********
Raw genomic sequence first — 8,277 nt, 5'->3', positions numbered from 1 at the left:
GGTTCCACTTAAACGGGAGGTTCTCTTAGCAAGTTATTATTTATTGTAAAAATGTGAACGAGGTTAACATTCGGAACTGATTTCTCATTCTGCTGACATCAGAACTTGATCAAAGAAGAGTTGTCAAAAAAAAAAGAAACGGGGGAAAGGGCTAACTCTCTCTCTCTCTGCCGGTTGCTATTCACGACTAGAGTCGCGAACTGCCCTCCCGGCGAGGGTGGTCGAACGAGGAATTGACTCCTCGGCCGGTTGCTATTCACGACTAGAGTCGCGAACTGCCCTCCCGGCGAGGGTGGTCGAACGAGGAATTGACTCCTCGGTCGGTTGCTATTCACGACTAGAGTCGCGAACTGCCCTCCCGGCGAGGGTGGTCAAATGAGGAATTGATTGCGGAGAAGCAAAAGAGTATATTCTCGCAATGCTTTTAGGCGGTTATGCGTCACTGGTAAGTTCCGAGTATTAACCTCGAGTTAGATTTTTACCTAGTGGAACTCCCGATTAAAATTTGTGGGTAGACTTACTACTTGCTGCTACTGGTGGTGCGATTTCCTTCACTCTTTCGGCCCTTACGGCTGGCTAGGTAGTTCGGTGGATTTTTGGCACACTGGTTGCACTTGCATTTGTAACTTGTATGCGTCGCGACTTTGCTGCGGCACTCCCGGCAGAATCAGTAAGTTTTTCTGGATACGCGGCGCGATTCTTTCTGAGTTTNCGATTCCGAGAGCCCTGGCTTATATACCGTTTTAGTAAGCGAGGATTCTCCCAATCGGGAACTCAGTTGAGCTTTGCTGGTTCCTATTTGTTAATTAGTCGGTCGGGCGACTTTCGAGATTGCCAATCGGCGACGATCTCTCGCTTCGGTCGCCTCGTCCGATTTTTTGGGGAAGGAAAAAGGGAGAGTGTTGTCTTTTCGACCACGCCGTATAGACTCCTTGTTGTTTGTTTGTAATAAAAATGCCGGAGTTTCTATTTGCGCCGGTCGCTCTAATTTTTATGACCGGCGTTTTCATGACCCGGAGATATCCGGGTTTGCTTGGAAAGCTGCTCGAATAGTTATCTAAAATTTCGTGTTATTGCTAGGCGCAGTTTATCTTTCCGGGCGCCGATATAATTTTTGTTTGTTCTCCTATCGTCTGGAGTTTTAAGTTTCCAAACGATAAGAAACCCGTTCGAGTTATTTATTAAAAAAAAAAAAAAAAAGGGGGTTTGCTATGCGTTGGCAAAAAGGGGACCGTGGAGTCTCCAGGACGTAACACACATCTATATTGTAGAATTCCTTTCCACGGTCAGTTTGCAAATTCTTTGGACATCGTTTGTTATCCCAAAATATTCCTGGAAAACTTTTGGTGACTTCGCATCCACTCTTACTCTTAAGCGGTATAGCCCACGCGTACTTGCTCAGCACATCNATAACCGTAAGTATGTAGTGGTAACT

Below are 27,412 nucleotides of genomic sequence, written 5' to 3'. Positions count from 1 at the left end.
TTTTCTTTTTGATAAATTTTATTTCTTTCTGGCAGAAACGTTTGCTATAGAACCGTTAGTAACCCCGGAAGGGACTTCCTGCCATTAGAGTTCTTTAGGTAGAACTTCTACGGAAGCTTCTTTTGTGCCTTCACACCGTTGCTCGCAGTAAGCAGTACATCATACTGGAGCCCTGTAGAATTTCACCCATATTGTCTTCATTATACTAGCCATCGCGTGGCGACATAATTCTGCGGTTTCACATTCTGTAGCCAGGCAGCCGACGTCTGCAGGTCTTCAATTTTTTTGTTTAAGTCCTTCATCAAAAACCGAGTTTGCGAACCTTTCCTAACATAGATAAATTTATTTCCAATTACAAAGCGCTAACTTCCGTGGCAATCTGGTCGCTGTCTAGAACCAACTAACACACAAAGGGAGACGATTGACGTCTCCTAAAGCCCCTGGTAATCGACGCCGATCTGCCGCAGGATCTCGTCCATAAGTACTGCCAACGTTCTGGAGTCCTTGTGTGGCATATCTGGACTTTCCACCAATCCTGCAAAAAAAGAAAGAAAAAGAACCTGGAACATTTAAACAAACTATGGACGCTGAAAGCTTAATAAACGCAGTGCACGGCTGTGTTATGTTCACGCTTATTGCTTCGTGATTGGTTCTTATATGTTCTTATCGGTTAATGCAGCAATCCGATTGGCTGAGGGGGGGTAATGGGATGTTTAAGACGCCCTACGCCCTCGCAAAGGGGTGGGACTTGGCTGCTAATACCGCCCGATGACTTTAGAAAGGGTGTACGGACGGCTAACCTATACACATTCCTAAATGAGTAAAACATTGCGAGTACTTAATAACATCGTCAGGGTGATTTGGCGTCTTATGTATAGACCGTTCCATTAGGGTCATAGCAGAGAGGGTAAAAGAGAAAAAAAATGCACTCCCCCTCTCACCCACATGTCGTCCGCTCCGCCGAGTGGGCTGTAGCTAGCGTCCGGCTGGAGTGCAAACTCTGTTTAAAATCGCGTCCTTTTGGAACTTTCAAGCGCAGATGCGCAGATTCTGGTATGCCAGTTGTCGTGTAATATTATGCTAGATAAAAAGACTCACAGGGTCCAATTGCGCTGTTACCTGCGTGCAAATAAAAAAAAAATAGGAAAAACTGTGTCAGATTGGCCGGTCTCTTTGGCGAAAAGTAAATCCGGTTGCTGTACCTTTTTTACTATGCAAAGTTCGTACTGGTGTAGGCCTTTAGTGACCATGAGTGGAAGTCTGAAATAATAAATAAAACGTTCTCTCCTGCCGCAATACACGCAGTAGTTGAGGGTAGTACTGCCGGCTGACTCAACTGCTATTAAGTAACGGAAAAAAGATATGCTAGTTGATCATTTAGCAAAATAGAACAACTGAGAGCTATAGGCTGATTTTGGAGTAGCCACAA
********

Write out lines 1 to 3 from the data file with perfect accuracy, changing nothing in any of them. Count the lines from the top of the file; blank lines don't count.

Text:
Raw genomic sequence first — 8,277 nt, 5'->3', positions numbered from 1 at the left:
GGTTCCACTTAAACGGGAGGTTCTCTTAGCAAGTTATTATTTATTGTAAAAATGTGAACGAGGTTAACATTCGGAACTGATTTCTCATTCTGCTGACATCAGAACTTGATCAAAGAAGAGTTGTCAAAAAAAAAAGAAACGGGGGAAAGGGCTAACTCTCTCTCTCTCTGCCGGTTGCTATTCACGACTAGAGTCGCGAACTGCCCTCCCGGCGAGGGTGGTCGAACGAGGAATTGACTCCTCGGCCGGTTGCTATTCACGACTAGAGTCGCGAACTGCCCTCCCGGCGAGGGTGGTCGAACGAGGAATTGACTCCTCGGTCGGTTGCTATTCACGACTAGAGTCGCGAACTGCCCTCCCGGCGAGGGTGGTCAAATGAGGAATTGATTGCGGAGAAGCAAAAGAGTATATTCTCGCAATGCTTTTAGGCGGTTATGCGTCACTGGTAAGTTCCGAGTATTAACCTCGAGTTAGATTTTTACCTAGTGGAACTCCCGATTAAAATTTGTGGGTAGACTTACTACTTGCTGCTACTGGTGGTGCGATTTCCTTCACTCTTTCGGCCCTTACGGCTGGCTAGGTAGTTCGGTGGATTTTTGGCACACTGGTTGCACTTGCATTTGTAACTTGTATGCGTCGCGACTTTGCTGCGGCACTCCCGGCAGAATCAGTAAGTTTTTCTGGATACGCGGCGCGATTCTTTCTGAGTTTNCGATTCCGAGAGCCCTGGCTTATATACCGTTTTAGTAAGCGAGGATTCTCCCAATCGGGAACTCAGTTGAGCTTTGCTGGTTCCTATTTGTTAATTAGTCGGTCGGGCGACTTTCGAGATTGCCAATCGGCGACGATCTCTCGCTTCGGTCGCCTCGTCCGATTTTTTGGGGAAGGAAAAAGGGAGAGTGTTGTCTTTTCGACCACGCCGTATAGACTCCTTGTTGTTTGTTTGTAATAAAAATGCCGGAGTTTCTATTTGCGCCGGTCGCTCTAATTTTTATGACCGGCGTTTTCATGACCCGGAGATATCCGGGTTTGCTTGGAAAGCTGCTCGAATAGTTATCTAAAATTTCGTGTTATTGCTAGGCGCAGTTTATCTTTCCGGGCGCCGATATAATTTTTGTTTGTTCTCCTATCGTCTGGAGTTTTAAGTTTCCAAACGATAAGAAACCCGTTCGAGTTATTTATTAAAAAAAAAAAAAAAAAGGGGGTTTGCTATGCGTTGGCAAAAAGGGGACCGTGGAGTCTCCAGGACGTAACACACATCTATATTGTAGAATTCCTTTCCACGGTCAGTTTGCAAATTCTTTGGACATCGTTTGTTATCCCAAAATATTCCTGGAAAACTTTTGGTGACTTCGCATCCACTCTTACTCTTAAGCGGTATAGCCCACGCGTACTTGCTCAGCACATCNATAACCGTAAGTATGTAGTGGTAACT

Below are 27,412 nucleotides of genomic sequence, written 5' to 3'. Positions count from 1 at the left end.